Topical Tranexamic acid may not help reduce nosebleeds or need for nasal packing: Study
UK: Topical tranexamic acid is not effective in controlling bleeding and reducing the need for anterior nasal packing in patients with atraumatic epistaxis that is uncontrolled with simple first aid measures, finds a recent study. The findings of the study are published in the journal Annals of Internal Emergency Medicine.
Epistaxis or nosebleed is common emergency department (ED) presentation. In most of the cases, it can be controlled by simple first aid measures but if those measures fail, anterior nasal packing is required. Tranexamic acid is an agent that contributes to blood clot stability. Adam Reuben, Royal Devon and Exeter NHS Foundation Trust, Exeter, England, and colleagues aimed to investigate the effectiveness of topical intranasal tranexamic acid in adult patients presenting to the ED with persistent epistaxis, and whether it reduces the need for anterior nasal packing.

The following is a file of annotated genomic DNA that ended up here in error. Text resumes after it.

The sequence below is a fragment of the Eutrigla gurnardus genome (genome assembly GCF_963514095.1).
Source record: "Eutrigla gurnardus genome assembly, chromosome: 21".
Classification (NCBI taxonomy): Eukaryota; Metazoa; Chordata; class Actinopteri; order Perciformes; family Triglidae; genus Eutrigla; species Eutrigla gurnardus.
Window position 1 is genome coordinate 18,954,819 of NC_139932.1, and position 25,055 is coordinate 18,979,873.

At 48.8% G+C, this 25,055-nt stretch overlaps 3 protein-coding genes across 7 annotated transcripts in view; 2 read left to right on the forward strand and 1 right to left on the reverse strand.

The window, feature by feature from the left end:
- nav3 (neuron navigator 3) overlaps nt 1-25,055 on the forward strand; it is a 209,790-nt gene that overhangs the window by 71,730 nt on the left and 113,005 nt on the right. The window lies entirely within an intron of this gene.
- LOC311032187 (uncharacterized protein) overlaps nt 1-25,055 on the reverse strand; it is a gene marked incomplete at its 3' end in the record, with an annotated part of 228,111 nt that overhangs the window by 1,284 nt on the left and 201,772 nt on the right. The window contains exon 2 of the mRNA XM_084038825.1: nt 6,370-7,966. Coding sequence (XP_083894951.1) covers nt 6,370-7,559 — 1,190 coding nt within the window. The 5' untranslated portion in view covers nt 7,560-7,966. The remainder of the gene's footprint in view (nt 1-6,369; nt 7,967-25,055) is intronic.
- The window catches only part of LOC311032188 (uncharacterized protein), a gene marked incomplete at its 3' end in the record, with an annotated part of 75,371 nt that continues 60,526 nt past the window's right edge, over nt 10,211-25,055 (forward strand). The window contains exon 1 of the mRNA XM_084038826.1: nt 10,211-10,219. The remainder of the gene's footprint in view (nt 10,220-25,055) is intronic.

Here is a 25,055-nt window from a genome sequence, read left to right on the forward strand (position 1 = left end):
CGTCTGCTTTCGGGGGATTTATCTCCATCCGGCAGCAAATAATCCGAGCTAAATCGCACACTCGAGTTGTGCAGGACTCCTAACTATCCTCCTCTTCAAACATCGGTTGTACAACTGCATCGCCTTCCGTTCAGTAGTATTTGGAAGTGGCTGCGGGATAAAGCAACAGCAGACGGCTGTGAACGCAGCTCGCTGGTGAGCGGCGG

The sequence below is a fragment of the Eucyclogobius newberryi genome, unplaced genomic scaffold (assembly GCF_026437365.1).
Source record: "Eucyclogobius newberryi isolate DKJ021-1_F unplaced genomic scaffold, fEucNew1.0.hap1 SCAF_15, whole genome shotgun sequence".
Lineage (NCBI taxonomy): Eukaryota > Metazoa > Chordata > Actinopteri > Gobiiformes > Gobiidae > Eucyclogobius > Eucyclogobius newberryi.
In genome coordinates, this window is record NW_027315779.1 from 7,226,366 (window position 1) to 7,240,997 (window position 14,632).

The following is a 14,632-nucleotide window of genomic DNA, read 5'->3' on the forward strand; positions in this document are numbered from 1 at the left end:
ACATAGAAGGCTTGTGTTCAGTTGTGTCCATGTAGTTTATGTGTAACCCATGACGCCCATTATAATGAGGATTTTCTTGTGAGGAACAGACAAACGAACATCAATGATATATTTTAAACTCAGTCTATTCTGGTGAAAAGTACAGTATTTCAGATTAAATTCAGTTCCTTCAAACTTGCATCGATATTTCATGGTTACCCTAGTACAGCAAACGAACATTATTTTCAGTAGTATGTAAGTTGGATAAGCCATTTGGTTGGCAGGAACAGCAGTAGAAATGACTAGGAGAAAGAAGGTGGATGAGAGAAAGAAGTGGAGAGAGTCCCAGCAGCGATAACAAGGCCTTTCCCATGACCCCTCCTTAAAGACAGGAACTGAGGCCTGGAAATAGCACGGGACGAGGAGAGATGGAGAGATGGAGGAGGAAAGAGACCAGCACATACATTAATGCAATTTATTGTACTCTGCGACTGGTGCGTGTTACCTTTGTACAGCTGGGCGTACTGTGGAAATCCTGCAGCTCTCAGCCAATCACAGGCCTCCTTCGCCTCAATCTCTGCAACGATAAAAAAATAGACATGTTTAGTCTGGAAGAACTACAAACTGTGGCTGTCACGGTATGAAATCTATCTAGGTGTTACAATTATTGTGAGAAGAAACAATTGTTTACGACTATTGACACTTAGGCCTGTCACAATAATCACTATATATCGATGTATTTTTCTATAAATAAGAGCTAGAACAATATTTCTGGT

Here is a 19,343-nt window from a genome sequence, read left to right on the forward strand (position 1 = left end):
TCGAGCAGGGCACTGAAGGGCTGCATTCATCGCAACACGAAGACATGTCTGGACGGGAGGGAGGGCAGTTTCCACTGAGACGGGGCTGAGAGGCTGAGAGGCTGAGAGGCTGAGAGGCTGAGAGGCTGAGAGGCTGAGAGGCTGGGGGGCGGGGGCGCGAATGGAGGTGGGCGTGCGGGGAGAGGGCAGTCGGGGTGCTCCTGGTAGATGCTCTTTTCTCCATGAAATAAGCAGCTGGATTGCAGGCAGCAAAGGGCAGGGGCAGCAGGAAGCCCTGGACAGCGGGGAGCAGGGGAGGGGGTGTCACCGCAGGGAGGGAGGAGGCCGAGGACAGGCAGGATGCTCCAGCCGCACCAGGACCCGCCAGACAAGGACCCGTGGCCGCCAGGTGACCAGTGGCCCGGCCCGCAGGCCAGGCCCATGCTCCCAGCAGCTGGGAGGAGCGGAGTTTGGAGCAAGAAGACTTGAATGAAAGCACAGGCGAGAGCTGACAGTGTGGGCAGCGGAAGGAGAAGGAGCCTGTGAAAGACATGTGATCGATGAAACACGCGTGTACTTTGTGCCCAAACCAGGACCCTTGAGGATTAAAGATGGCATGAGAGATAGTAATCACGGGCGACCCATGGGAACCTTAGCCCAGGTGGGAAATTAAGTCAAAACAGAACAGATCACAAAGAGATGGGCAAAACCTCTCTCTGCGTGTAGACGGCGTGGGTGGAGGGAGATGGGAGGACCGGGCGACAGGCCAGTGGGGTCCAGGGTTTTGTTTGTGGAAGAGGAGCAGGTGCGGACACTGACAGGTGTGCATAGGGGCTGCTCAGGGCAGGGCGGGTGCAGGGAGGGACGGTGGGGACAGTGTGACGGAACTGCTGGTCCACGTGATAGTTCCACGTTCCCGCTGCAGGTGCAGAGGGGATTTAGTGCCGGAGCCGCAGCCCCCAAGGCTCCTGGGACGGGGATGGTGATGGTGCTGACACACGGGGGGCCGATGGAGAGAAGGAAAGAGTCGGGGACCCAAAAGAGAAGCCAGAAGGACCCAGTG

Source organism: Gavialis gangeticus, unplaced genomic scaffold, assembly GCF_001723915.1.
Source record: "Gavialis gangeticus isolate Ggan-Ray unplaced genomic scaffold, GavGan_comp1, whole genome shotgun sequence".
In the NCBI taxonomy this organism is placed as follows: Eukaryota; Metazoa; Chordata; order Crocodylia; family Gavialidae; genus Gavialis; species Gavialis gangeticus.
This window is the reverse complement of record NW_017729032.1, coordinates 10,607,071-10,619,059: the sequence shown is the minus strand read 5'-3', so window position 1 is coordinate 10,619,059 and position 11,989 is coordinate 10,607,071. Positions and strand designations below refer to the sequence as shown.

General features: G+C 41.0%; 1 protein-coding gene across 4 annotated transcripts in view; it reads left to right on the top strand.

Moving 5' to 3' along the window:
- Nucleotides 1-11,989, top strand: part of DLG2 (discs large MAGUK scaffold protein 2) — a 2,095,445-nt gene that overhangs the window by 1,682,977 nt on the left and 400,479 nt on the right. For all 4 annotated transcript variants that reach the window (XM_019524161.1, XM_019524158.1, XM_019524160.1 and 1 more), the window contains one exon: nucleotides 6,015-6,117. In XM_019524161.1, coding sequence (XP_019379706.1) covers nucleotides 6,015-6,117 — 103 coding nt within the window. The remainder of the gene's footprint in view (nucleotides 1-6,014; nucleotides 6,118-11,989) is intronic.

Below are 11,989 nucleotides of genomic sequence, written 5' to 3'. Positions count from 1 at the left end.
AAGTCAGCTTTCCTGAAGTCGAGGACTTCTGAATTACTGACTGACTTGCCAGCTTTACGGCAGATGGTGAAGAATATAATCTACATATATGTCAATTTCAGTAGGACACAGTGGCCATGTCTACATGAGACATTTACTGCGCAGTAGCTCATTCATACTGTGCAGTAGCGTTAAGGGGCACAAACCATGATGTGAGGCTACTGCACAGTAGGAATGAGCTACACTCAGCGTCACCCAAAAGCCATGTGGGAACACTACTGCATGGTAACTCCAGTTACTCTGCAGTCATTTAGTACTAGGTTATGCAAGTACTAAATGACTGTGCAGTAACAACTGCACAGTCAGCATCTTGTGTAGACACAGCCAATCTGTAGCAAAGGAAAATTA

For the purpose, the researchers performed a double-blind, placebo-controlled, multicenter 1:1, randomized controlled trial from May 5, 2017, to March 31, 2019 across 26 EDs in the United Kingdom.
It included 496 participants with spontaneous epistaxis, persisting after simple first aid and application of a topical vasoconstrictor. They were randomly allocated to receive topical tranexamic acid or placebo.
The primary outcome was the need for anterior nasal packing of any kind during the index ED attendance. Secondary outcome measures included hospital admission, need for blood transfusion, recurrent epistaxis, and any thrombotic events requiring any hospital reattendance within 1 week.
Key findings of the study include:
- In total, 211 participants (42.5%) received anterior nasal packing during the index ED attendance, including 111 of 254 (43.7%) in the tranexamic acid group versus 100 of 242 (41.3%) in the placebo group.
- The difference was not statistically significant (odds ratio 1.107).
- There were no statistically significant differences between tranexamic acid and placebo for any of the secondary outcome measures.
"In patients presenting to an ED with atraumatic epistaxis that is uncontrolled with simple first aid measures, topical tranexamic acid applied in the bleeding nostril on a cotton wool dental roll is no more effective than placebo at controlling bleeding and reducing the need for anterior nasal packing," wrote the authors.
The study titled, "The Use of Tranexamic Acid to Reduce the Need for Nasal Packing in Epistaxis (NoPAC): Randomized Controlled Trial," is published in the journal Annals of Internal Emergency Medicine.